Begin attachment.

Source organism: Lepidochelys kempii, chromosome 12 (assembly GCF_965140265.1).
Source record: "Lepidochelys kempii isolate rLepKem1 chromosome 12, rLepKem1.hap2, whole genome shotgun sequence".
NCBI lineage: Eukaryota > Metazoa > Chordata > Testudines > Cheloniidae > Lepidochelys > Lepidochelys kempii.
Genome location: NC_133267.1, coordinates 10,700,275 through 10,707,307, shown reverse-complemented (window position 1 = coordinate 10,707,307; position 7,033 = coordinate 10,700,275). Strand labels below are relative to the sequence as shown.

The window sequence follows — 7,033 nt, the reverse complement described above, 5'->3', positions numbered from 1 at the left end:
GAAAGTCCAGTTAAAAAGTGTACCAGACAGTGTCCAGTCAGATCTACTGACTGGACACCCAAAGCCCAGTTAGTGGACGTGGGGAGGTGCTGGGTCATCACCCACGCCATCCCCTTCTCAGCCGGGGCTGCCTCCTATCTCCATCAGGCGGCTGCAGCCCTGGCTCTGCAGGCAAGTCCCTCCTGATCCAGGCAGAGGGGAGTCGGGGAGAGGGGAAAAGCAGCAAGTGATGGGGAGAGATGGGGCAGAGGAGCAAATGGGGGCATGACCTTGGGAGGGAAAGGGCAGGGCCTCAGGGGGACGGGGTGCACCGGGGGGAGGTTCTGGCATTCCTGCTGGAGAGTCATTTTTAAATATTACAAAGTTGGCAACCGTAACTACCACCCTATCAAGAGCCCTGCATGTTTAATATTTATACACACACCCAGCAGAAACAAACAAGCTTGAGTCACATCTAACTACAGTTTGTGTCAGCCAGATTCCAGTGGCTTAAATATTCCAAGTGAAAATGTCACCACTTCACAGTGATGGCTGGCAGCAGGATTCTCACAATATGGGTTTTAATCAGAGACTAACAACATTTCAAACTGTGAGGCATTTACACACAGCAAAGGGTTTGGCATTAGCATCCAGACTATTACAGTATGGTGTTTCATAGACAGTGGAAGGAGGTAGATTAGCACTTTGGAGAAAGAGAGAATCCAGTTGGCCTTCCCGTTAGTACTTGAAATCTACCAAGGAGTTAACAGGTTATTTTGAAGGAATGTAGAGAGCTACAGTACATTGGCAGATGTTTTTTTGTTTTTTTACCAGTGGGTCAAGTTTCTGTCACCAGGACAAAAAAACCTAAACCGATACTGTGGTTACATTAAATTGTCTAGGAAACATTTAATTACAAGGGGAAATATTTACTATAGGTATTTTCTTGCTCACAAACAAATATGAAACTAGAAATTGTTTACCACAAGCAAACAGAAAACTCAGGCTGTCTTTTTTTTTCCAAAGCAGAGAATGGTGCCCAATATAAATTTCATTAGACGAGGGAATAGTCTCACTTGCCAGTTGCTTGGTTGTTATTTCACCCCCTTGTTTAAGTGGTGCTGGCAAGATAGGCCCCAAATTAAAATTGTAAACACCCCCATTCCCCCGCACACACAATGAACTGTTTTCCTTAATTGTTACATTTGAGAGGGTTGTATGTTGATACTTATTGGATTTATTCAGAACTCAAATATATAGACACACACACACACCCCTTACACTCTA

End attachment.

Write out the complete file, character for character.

Source organism: Lepidochelys kempii, chromosome 12 (assembly GCF_965140265.1).
Source record: "Lepidochelys kempii isolate rLepKem1 chromosome 12, rLepKem1.hap2, whole genome shotgun sequence".
NCBI lineage: Eukaryota > Metazoa > Chordata > Testudines > Cheloniidae > Lepidochelys > Lepidochelys kempii.
Genome location: NC_133267.1, coordinates 10,700,275 through 10,707,307, shown reverse-complemented (window position 1 = coordinate 10,707,307; position 7,033 = coordinate 10,700,275). Strand labels below are relative to the sequence as shown.

The window sequence follows — 7,033 nt, the reverse complement described above, 5'->3', positions numbered from 1 at the left end:
GAAAGTCCAGTTAAAAAGTGTACCAGACAGTGTCCAGTCAGATCTACTGACTGGACACCCAAAGCCCAGTTAGTGGACGTGGGGAGGTGCTGGGTCATCACCCACGCCATCCCCTTCTCAGCCGGGGCTGCCTCCTATCTCCATCAGGCGGCTGCAGCCCTGGCTCTGCAGGCAAGTCCCTCCTGATCCAGGCAGAGGGGAGTCGGGGAGAGGGGAAAAGCAGCAAGTGATGGGGAGAGATGGGGCAGAGGAGCAAATGGGGGCATGACCTTGGGAGGGAAAGGGCAGGGCCTCAGGGGGACGGGGTGCACCGGGGGGAGGTTCTGGCATTCCTGCTGGAGAGTCATTTTTAAATATTACAAAGTTGGCAACCGTAACTACCACCCTATCAAGAGCCCTGCATGTTTAATATTTATACACACACCCAGCAGAAACAAACAAGCTTGAGTCACATCTAACTACAGTTTGTGTCAGCCAGATTCCAGTGGCTTAAATATTCCAAGTGAAAATGTCACCACTTCACAGTGATGGCTGGCAGCAGGATTCTCACAATATGGGTTTTAATCAGAGACTAACAACATTTCAAACTGTGAGGCATTTACACACAGCAAAGGGTTTGGCATTAGCATCCAGACTATTACAGTATGGTGTTTCATAGACAGTGGAAGGAGGTAGATTAGCACTTTGGAGAAAGAGAGAATCCAGTTGGCCTTCCCGTTAGTACTTGAAATCTACCAAGGAGTTAACAGGTTATTTTGAAGGAATGTAGAGAGCTACAGTACATTGGCAGATGTTTTTTTGTTTTTTTACCAGTGGGTCAAGTTTCTGTCACCAGGACAAAAAAACCTAAACCGATACTGTGGTTACATTAAATTGTCTAGGAAACATTTAATTACAAGGGGAAATATTTACTATAGGTATTTTCTTGCTCACAAACAAATATGAAACTAGAAATTGTTTACCACAAGCAAACAGAAAACTCAGGCTGTCTTTTTTTTTCCAAAGCAGAGAATGGTGCCCAATATAAATTTCATTAGACGAGGGAATAGTCTCACTTGCCAGTTGCTTGGTTGTTATTTCACCCCCTTGTTTAAGTGGTGCTGGCAAGATAGGCCCCAAATTAAAATTGTAAACACCCCCATTCCCCCGCACACACAATGAACTGTTTTCCTTAATTGTTACATTTGAGAGGGTTGTATGTTGATACTTATTGGATTTATTCAGAACTCAAATATATAGACACACACACACACCCCTTACACTCTA